By: Chinese Baptist Fellowship of USA and Canada
The discussion of women in ministry, specifically holding the title pastor, has been hotly debated recently in the Southern Baptist Convention. The Chinese Baptist Fellowship of US and Canada would like to lend its voice and address the issue from both a historical perspective and of language/translation in the Chinese church.
The Chinese Baptist Fellowship (CBF) are composed of Chinese Baptist churches and individual Baptists in the United States and Canada. The purpose is to promote fellowship and to evangelize the world with the gospel of Jesus Christ. Our statement of faith begins with these words, “The Bible itself, as the inspired and infallible Word of God that speaks with final authority concerning truth, morality, and the proper conduct of mankind, is the sole and final source of all that we believe.” Our statement ends affirming that we are created in the image of God, only two genders exist, and that marriage is exclusively between a single man and single woman. All member churches must agree with our statement of faith.
From a historical perspective, women have held a vital role in the Chinese church. Many of the first converts in China were women who were influential in spreading the gospel and starting churches similar to Lydia in Philippi. Due to persecution and a lack of mature male leaders, women played a pivotal role in evangelism, teaching, and discipleship. This still takes place today within the Chinese church in China and among the Chinese Diaspora including North America with women having shepherding roles and caring responsibilities for women’s, children and youth, administrative, and other ministries under the male leadership of a senior pastor.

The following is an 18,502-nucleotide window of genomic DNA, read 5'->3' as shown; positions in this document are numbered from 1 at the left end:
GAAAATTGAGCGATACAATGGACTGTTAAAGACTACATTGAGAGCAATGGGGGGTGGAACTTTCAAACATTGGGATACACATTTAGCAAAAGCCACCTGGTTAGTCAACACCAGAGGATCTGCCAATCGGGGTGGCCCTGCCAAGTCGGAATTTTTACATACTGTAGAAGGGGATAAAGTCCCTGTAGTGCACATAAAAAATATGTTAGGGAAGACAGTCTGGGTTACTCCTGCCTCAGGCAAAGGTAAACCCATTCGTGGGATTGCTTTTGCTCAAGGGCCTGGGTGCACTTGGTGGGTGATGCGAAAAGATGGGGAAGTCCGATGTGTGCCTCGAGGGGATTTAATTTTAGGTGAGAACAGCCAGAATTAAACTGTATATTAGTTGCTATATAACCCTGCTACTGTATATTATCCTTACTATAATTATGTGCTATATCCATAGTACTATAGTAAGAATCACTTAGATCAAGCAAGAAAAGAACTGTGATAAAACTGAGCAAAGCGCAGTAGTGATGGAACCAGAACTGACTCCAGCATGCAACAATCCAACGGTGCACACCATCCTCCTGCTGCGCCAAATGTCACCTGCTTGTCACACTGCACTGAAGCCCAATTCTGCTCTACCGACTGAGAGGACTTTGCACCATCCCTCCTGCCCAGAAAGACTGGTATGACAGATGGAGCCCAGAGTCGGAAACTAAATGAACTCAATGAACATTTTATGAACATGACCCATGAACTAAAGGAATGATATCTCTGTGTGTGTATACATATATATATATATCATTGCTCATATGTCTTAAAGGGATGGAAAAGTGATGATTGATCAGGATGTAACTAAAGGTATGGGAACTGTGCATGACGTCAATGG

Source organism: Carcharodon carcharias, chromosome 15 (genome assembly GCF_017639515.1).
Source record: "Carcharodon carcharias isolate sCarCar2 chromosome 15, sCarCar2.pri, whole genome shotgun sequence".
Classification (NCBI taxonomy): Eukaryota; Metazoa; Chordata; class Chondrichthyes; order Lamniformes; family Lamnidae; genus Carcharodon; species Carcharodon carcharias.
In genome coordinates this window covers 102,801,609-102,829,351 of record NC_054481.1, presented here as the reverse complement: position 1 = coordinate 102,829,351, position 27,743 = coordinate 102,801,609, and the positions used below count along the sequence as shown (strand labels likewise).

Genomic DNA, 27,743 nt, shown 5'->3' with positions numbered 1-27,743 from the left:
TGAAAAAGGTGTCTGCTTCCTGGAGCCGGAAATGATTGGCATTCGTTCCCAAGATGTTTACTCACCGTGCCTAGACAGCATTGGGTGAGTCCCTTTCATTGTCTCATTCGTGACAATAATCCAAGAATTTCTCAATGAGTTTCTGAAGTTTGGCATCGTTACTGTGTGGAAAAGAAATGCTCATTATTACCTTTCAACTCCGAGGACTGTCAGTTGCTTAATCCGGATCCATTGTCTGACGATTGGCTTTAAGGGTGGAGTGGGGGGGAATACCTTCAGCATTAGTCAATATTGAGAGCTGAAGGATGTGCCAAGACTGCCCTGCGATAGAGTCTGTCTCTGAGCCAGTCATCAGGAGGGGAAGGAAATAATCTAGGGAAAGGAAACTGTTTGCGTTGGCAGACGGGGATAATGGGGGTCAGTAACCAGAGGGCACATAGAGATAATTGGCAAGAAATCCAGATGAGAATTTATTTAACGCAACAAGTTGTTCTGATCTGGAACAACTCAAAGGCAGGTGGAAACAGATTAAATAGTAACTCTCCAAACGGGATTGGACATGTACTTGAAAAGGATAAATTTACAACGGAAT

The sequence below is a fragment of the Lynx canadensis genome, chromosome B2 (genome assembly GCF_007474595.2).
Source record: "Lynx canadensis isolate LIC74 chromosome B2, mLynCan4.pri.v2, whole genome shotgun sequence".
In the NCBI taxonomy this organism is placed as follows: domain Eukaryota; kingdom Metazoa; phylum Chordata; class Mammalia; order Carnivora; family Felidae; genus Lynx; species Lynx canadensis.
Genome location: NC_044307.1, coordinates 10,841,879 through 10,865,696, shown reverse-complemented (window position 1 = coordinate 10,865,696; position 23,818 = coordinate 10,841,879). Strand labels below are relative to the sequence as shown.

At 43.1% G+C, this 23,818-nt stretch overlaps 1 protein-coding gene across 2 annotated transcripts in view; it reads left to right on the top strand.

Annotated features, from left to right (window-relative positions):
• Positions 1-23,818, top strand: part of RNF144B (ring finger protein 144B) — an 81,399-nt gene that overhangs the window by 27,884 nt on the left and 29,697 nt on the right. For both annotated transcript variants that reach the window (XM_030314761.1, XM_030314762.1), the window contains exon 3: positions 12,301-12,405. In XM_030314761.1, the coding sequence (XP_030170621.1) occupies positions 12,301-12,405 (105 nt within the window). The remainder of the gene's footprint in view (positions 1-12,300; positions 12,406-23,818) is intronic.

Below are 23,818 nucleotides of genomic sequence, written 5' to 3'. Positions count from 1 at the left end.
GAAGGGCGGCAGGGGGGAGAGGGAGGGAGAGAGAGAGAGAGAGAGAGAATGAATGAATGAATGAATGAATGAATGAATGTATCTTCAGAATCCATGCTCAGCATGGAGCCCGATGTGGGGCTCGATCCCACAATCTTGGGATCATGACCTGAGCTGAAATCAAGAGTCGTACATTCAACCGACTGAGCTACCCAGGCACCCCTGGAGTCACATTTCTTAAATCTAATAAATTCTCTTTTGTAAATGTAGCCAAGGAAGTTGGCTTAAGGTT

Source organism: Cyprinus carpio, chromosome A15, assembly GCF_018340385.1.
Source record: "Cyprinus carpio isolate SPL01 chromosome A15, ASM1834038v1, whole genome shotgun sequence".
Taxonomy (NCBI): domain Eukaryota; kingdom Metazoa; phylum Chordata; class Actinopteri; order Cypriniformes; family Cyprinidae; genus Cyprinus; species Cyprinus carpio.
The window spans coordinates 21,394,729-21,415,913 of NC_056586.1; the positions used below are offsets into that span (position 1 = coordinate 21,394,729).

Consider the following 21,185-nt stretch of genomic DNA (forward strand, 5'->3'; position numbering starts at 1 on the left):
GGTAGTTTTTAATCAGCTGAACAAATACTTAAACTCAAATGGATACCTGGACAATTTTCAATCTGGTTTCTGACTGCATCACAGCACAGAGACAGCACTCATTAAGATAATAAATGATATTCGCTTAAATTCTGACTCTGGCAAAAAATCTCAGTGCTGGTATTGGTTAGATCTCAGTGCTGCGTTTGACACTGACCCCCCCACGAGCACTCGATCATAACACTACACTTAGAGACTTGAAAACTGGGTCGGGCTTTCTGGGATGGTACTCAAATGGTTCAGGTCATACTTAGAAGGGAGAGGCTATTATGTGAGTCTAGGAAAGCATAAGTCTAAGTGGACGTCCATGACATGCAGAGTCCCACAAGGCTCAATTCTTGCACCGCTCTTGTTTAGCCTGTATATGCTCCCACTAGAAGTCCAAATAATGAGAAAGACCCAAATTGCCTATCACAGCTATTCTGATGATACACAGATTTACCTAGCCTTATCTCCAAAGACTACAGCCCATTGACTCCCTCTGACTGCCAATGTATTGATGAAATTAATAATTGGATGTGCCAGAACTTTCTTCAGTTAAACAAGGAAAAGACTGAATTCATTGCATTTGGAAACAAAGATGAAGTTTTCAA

Furthermore, at least five words in Chinese are used for women in ministry. The Chinese terms and their English translation are 傳道 (minister), 姑娘 (Bible woman), 教師/先生(teacher), and 教士 (evangelist). In addition, because of the recent adoption of the title “pastor” for non-ordained ministers, the Chinese term for minister is now translated pastor as well. Moreover, the title of “Reverend” is used in the Chinese church to delineate authority, given through ordination, and limited to men.
In summary, among Chinese Baptist churches, women hold the role as pastors, ministers, evangelists, teacher, and bible women actively serving in their churches today. The practice is not over fidelity or obedience to Scripture but rather due to history and language. In addition, the Baptist principle regarding autonomy of the local churches allows for individual churches to practice male headship/leadership in their local context based on history and language.
In conclusion, our goal is not to dictate or shape opinion but to inform the broader Baptist family to consider the issue from the lens of other cultures, in this case Chinese believers and churches that hold the same values, truths, and love for the Lord.